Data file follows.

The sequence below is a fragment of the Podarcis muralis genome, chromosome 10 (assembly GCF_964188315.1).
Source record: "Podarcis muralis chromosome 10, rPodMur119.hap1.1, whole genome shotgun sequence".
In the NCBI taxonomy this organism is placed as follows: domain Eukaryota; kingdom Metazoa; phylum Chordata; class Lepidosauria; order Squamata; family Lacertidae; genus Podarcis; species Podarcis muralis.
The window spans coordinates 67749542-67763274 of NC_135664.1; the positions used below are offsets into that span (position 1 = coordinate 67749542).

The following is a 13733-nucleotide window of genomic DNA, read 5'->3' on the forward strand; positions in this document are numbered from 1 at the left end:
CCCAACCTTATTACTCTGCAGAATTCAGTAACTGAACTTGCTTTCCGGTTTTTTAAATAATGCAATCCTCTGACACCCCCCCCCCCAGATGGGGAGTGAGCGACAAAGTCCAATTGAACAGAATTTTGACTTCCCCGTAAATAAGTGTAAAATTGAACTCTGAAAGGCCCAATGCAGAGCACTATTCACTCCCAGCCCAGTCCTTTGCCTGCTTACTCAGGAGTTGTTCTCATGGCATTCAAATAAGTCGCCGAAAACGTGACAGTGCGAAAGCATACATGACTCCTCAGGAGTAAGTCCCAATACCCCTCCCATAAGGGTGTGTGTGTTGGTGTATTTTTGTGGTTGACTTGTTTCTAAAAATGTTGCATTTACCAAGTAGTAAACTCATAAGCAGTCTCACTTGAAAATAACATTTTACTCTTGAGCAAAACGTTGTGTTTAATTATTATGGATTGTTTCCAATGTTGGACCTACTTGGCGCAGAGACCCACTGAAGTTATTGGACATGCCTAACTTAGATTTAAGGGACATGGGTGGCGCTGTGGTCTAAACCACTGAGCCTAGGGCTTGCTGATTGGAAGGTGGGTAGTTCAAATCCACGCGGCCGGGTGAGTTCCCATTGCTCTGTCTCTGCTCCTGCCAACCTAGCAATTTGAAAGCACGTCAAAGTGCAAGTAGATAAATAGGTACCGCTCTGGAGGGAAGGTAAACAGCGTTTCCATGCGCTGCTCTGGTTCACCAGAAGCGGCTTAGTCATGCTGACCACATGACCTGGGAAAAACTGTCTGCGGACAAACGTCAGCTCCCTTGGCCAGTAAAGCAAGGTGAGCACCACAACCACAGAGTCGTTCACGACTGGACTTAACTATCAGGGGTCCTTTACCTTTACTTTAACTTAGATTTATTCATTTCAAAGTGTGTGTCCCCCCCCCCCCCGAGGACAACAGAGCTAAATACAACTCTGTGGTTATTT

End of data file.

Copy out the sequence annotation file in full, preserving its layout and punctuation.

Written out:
The sequence below is a fragment of the Podarcis muralis genome, chromosome 10 (assembly GCF_964188315.1).
Source record: "Podarcis muralis chromosome 10, rPodMur119.hap1.1, whole genome shotgun sequence".
In the NCBI taxonomy this organism is placed as follows: domain Eukaryota; kingdom Metazoa; phylum Chordata; class Lepidosauria; order Squamata; family Lacertidae; genus Podarcis; species Podarcis muralis.
The window spans coordinates 67749542-67763274 of NC_135664.1; the positions used below are offsets into that span (position 1 = coordinate 67749542).

The following is a 13733-nucleotide window of genomic DNA, read 5'->3' on the forward strand; positions in this document are numbered from 1 at the left end:
CCCAACCTTATTACTCTGCAGAATTCAGTAACTGAACTTGCTTTCCGGTTTTTTAAATAATGCAATCCTCTGACACCCCCCCCCCCAGATGGGGAGTGAGCGACAAAGTCCAATTGAACAGAATTTTGACTTCCCCGTAAATAAGTGTAAAATTGAACTCTGAAAGGCCCAATGCAGAGCACTATTCACTCCCAGCCCAGTCCTTTGCCTGCTTACTCAGGAGTTGTTCTCATGGCATTCAAATAAGTCGCCGAAAACGTGACAGTGCGAAAGCATACATGACTCCTCAGGAGTAAGTCCCAATACCCCTCCCATAAGGGTGTGTGTGTTGGTGTATTTTTGTGGTTGACTTGTTTCTAAAAATGTTGCATTTACCAAGTAGTAAACTCATAAGCAGTCTCACTTGAAAATAACATTTTACTCTTGAGCAAAACGTTGTGTTTAATTATTATGGATTGTTTCCAATGTTGGACCTACTTGGCGCAGAGACCCACTGAAGTTATTGGACATGCCTAACTTAGATTTAAGGGACATGGGTGGCGCTGTGGTCTAAACCACTGAGCCTAGGGCTTGCTGATTGGAAGGTGGGTAGTTCAAATCCACGCGGCCGGGTGAGTTCCCATTGCTCTGTCTCTGCTCCTGCCAACCTAGCAATTTGAAAGCACGTCAAAGTGCAAGTAGATAAATAGGTACCGCTCTGGAGGGAAGGTAAACAGCGTTTCCATGCGCTGCTCTGGTTCACCAGAAGCGGCTTAGTCATGCTGACCACATGACCTGGGAAAAACTGTCTGCGGACAAACGTCAGCTCCCTTGGCCAGTAAAGCAAGGTGAGCACCACAACCACAGAGTCGTTCACGACTGGACTTAACTATCAGGGGTCCTTTACCTTTACTTTAACTTAGATTTATTCATTTCAAAGTGTGTGTCCCCCCCCCCCCCGAGGACAACAGAGCTAAATACAACTCTGTGGTTATTT